Busyness does not equal worthiness

“Are you keeping busy?”

With some listening, you realize the question you were asked isn’t actually about you. The question is about the other person. She’s looking for someone to affirm her belief that being busy is the same thing as being worthy.

It isn’t.

Three of my favorite ideas on the disease of busyness:

“Every time people contact me, they say, ‘Look, I know you must be incredibly busy…’ and I always think, ‘No, I’m not.’ Because I’m in control of my time. I’m on top of it. ‘Busy,’ to me, seems to imply ‘out of control.’ Like, ‘Oh my God, I’m so busy. I don’t have any time for this ****!” To me, that sounds like a person who’s got no control over their life.” ~ Derek Sivers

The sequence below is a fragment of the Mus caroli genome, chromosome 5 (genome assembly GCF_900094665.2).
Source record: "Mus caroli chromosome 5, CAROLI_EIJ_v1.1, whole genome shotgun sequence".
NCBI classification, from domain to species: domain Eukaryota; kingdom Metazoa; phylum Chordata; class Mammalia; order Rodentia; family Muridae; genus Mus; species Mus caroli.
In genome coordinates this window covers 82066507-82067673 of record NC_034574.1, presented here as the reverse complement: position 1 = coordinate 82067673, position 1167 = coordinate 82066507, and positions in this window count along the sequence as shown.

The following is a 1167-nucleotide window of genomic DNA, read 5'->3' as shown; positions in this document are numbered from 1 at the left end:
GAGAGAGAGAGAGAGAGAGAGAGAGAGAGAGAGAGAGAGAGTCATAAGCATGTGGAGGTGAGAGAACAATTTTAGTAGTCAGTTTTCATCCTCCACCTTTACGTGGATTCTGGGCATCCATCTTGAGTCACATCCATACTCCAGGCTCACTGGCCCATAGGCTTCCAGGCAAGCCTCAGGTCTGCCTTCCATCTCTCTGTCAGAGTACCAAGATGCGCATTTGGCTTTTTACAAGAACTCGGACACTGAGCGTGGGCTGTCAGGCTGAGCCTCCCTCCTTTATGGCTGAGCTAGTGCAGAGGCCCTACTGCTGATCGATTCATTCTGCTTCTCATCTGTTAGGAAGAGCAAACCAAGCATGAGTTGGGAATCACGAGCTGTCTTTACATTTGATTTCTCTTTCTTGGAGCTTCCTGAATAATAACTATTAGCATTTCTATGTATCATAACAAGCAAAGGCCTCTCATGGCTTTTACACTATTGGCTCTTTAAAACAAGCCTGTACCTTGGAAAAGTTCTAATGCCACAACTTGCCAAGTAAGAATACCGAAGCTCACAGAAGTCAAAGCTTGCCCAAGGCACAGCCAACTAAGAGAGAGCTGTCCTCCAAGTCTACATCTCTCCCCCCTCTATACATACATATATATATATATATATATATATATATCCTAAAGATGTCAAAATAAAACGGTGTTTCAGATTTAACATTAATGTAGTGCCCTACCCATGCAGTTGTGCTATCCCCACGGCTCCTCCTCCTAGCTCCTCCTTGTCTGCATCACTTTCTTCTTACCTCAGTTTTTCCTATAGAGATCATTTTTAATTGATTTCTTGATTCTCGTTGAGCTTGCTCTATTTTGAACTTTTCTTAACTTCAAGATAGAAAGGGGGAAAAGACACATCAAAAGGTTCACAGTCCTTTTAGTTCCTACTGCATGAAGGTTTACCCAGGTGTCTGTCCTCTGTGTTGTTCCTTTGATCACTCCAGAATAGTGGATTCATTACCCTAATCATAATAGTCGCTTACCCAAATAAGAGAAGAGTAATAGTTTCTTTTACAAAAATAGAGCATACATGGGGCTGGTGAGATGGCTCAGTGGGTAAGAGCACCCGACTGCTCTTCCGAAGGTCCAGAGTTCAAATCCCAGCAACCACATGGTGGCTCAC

“Being busy is most often used as a guise for avoiding the few critically important but uncomfortable actions.” ~ Tim Ferriss

“Staying occupied is a socially sanctioned way of remaining distant from our pain. How often do we hear that someone who has just lost a dear one is ‘doing a good job of keeping busy?’ If we stop we run the risk of plunging into the unbearable feeling that we are alone and utterly worthless. So we scramble to fill ourselves — our time, our body, our mind. We might buy something new or lose ourselves in mindless small talk. As soon as we have a gap, we go on-line to check our e-mail, we turn on music, we get a snack, watch television — anything to help us bury the feelings of vulnerability and deficiency lurking in our psyche.” ~ Tara Brach

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